Special athletes bond at bowling lanes
May. 7, 2009
The thunder from the lanes at Dorchesterâ€™s Boston Bowl echoes through the walls every Sunday morning. Shouts and cheers can be heard from onlookers as almost 60 athletes spend two hours bowling each week from September to June.
Joyce Reardon of Dorchester bends at the waist, gently tosses a small, round ball through her legs and watches as it rolls down the lane, bobbing her head in excitement. After nine candlepins collapse, Joyce jumps in the air and turns around, looking proudly for her sister Mary.
â€œJoyce was dressed and ready with her bowling bag at 6 oâ€™clock this morning,â€ Mary Reardon said, smoothing her dark hair behind her ear. â€œJoyce absolutely loves coming here and itâ€™s helped her so much. She used to be nervous and didnâ€™t want me to leave her here alone, but now she canâ€™t wait for bowling each week.â€
Joyce participates in Dorchesterâ€™s Special Athletes, an organization thatâ€™s helped bring adults with special needs together for the last 25 years. Athletes are able to participate in a variety of activities, including track and field, swimming, tennis, basketball, skiing, ice skating, golf, cycling, fishing and more. Although itâ€™s difficult to find volunteer coaches, those involved in the program describe it as a close-knit, extended family.
â€œThese programs are so important for the participants, not only because they help them become independent, but they realize that they really can do anything,â€ said Cathy Cormican, who helps run the program.
Cormican has been involved with Special Olympic programs for over 30 years and has been working with the Special Athletes for about 20. She became involved because her brother Michael, a Special Athlete, enjoyed the program so much and she realized they needed more funding. Now she loves spending time every week with Michael and the other participants and says the group really has become her family.
â€œThis is a part of my life,â€ said Cormican with a smile. â€œIâ€™m here to support everyone and I wouldnâ€™t know what to do without them.â€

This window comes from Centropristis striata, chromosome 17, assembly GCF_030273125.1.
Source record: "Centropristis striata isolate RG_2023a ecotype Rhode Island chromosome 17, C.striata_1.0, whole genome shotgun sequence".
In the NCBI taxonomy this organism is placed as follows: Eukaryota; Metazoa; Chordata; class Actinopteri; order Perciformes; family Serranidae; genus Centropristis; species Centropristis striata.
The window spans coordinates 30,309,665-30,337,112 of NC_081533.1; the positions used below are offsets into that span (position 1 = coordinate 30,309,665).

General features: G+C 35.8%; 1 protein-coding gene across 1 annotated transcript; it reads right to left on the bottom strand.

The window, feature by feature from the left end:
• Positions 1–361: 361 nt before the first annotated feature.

Kathy Johnson agreed, saying all the participants are so close and that so many families of participants are involved as well.
â€œAbout 25 percent of our athletes have been involved for at least 20 years and so many of them have family members coming out to bowl as well,â€ Johnson said. â€œItâ€™s a huge support system for everyone. We have moms and dads of athletes here, as well as sisters, brothers, boyfriends and girlfriends here to support our athletes.â€
Although half of the participants live at home with family members, the other half live in some form of group homes around the state. The Special Athletes program brings them together in community settings, teaching them commitment and responsibility in a non-mandatory, weekly program.
â€œThey all respect each other so much and itâ€™s amazing to watch the new athletes how they start out in September and how they transform by June,â€ Johnson said. â€œThey really benefit from being here, making friends and socializing. My daughter Kimberly looks forward to bowling every week and is upset when the season ends in June. The athletes who donâ€™t participate in summer activities really miss their bowling friends during the summer.â€
Regardless of their bowling scores, the athletes are all smiles. Elaine Abboud of West Roxbury said she likes to come bowling because itâ€™s good exercise. With assistance from her wheelchair, this 75-year-old woman has a grin on her face as she slowly reaches the top of the lane for her turn. Abboud is the oldest of the group and is excited to bowl with her roommate Nancy.
Two lanes over, shouts are heard as Joyce saunters off the lane to hug her sister. Her second place medal, from the Special Olympics games in March, shimmers in the light as it bounces off her Charlie Brown t-shirt.
â€œI like to get strikes!â€ she said with a grin. â€œBowling makes me happy.â€
Unfortunately, after July 1, Special Athletes may not have bowling to look forward to on Sundays. Because of the current speckled economy, Massachusetts is facing $22.5 million in budget cuts to the stateâ€™s special needs programs. For Dorchesterâ€™s Special Athletes, these cuts could mean the end of bowling and other activities. â€œCutting services to the elderly and handicapped is absolutely terrible,â€ exclaimed Michael Carvalno, a Special Athletes volunteer. â€œThey should hit the administration, not those who are most vulnerable.â€